- October 30, 2012 –– Motorola Motion for Clarification in which it requests clarification that Apple will also be bound by the court’s order if it 1) determines there is a contract; 2) determines that Motorola breached this contract 3) sets the FRAND rate and 4) enforces specific performance (Filing #444). Motorola argues that if the court does not enforce specific performance against Apple as well as Motorola the court’s opinion and order on FRAND would be “purely advisory.”
- October 31, 2012 – Apple Response to Motorola’s Motion for Clarification (Filing #448). Apple declares it will comply with Judge Crabb’s FRAND order only up to $1 per phone, but otherwise “reserves the right to exhaust all appeals and also reserves the right available to any party offered a license: the right to refuse and proceed to further infringement litigation.” Apple also says that Motorola should not be allowed to introduce new arguments at this late stage in the proceedings. Finally Apple argues that any FRAND rate set by this court should not carve out Germany as Motorola argues it should.
- November 2, 2012 – Judge Crabb issues an Opinion and Order in which she states that she has reconsidered, and now believes it would be inappropriate to grant Apple’s request for specific performance (Filing #487). Judge Crabb also determined that it would be inappropriate to declare a FRAND rate. The court pointed to Apple’s October 31 filing (Filing #448) and said that Apple’s position that it would not agree to be bound by the FRAND rate changed the court’s approach to this case. The court noted that specific performance is a positive injunction, and had previously held that the public interest factor weighed heavily towards resolving these disputes. With the information that Apple would not be bound by the court’s determination, and Apple’s acknowledgement that continued litigation is likely, the court now believes that the public interest weighs against specific performance. Judge Crabb indicates that she is considering dismissing the entire case as a result of these events. The court ordered both parties to file responses to this Opinion and Order by Sunday, November 4.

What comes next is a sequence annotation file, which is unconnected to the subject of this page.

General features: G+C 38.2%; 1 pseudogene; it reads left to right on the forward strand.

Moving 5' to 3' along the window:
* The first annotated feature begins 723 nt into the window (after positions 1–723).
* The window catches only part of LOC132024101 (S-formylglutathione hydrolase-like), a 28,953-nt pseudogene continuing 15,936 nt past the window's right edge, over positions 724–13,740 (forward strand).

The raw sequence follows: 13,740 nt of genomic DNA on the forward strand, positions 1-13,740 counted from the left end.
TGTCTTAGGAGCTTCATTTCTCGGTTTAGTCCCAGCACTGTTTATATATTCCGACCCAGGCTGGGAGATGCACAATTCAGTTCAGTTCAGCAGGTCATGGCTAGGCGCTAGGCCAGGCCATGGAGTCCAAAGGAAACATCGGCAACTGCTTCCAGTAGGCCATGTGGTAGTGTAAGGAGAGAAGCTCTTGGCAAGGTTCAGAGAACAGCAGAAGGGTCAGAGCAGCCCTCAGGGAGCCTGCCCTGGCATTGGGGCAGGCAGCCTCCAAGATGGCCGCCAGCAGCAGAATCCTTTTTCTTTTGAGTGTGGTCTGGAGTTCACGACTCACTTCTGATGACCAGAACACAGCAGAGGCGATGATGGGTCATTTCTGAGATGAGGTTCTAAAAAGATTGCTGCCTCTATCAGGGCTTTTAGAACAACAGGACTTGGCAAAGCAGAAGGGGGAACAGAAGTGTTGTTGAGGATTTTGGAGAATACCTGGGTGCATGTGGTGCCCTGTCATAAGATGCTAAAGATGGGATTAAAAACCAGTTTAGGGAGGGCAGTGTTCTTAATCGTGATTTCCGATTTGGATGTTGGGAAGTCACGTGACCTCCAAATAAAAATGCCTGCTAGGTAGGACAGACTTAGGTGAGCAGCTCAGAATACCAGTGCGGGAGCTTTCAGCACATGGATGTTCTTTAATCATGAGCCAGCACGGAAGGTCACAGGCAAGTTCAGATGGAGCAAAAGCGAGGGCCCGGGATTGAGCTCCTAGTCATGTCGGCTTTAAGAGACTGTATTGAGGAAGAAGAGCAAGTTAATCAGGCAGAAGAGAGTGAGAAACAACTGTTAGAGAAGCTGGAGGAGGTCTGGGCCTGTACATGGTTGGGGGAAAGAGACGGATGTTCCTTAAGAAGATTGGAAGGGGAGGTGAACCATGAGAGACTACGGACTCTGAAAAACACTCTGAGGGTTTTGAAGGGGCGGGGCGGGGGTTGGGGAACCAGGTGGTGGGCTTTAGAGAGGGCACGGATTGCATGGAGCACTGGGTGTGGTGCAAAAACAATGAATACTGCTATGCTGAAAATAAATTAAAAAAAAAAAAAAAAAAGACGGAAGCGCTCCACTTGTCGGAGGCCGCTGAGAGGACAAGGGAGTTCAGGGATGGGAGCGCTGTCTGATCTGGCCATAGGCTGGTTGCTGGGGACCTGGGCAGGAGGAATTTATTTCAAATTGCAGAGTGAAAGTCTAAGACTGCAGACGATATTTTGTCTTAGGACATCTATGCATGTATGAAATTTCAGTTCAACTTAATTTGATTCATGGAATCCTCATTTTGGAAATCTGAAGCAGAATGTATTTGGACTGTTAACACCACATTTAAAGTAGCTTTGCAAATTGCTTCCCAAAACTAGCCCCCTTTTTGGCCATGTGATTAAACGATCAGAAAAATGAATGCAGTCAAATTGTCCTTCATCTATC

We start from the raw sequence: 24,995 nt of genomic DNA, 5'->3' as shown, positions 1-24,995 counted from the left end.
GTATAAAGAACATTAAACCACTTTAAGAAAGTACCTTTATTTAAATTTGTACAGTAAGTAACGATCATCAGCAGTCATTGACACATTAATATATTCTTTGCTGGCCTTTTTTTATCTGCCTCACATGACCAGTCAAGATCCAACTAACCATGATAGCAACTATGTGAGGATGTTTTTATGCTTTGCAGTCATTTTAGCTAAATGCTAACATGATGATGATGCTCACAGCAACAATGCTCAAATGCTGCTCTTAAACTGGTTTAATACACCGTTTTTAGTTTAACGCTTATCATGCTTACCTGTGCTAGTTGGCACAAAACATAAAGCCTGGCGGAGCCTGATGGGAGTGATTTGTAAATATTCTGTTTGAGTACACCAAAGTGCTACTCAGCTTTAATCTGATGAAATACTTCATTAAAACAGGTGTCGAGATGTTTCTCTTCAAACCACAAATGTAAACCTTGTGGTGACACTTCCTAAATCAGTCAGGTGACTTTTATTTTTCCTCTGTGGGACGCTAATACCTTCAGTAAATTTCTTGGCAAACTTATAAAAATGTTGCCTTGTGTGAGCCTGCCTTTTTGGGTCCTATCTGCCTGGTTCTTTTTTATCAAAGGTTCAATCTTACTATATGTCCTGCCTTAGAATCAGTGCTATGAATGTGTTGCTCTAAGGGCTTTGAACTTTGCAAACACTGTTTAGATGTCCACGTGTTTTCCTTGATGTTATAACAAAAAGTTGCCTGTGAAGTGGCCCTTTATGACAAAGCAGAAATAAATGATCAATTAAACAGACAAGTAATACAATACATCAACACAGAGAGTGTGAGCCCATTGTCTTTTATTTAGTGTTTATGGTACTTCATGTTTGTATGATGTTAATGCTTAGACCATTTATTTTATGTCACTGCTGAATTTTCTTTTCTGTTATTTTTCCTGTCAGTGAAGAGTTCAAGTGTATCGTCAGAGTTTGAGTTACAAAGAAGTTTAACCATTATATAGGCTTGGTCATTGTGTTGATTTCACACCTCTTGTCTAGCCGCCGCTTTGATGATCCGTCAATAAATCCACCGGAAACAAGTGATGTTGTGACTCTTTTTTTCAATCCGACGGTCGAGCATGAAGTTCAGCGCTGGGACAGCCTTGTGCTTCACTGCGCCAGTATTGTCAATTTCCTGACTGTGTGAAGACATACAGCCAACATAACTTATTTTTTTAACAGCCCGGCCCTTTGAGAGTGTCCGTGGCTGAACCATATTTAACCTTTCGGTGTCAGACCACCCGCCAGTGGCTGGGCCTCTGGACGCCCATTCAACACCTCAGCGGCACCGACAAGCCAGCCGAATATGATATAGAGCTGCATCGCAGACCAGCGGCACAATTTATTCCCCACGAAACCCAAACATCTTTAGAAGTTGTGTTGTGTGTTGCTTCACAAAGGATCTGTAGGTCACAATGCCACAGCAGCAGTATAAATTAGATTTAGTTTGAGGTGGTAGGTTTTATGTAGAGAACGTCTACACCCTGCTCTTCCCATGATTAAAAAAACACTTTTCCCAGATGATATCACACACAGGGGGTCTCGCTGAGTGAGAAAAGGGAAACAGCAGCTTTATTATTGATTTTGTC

- November 4, 2012 – Motorola files response to Judge Crabb’s November 2 Opinion and Order (Filing #496). Motorola agrees with Judge Crabb that dismissal of the case is appropriate, and argues that there is no Article III case or controversy, injunctive relief is not appropriate under the eBay standards outlined by Judge Crabb in her Opinion and Order, and the lack of an available remedy makes the case untriable.
- November 4, 2012 – Apple files response to Judge Crabb’s November 2 Opinion and Order (Filing #497). Apple explained that the reason it placed a condition on its willingness to pay the court-determined FRAND rate was its concern that the commitment would be one-sided, and Apple would still find itself litigating against Motorola concerning Apple’s declared essential patents. Apple offered two proposals to the court: 1) the court proceed and declare a FRAND rate that both Apple and Motorola agree to, thereby eliminating the dispute; or 2) the court defer trial for a small amount of time to enable the parties to develop a record of their standard essential patents. Apple also maintains that specific performance would be appropriate and that it is in the public interest to declare a FRAND rate for Motorola’s standard essential patents.
- November 5, 2012 – Judge Crabb dismisses the case with prejudice (Filing #498).
- November 5, 2012 – Apple files Memorandum of Law regarding the dismissal of the case (Filing #499). Apple reiterates that the court has jurisdiction to hear this case and to declare a FRAND rate for Motorola’s standard essential patents. In the alternative, if the court decides to dismiss the case in its entirety, Apple requests that the court dismiss the case without prejudice so that Apple may “assert its SSO-based defenses in Motorola’s infringement suits against Apple, which Motorola argues is the appropriate forum for those questions to be decided.”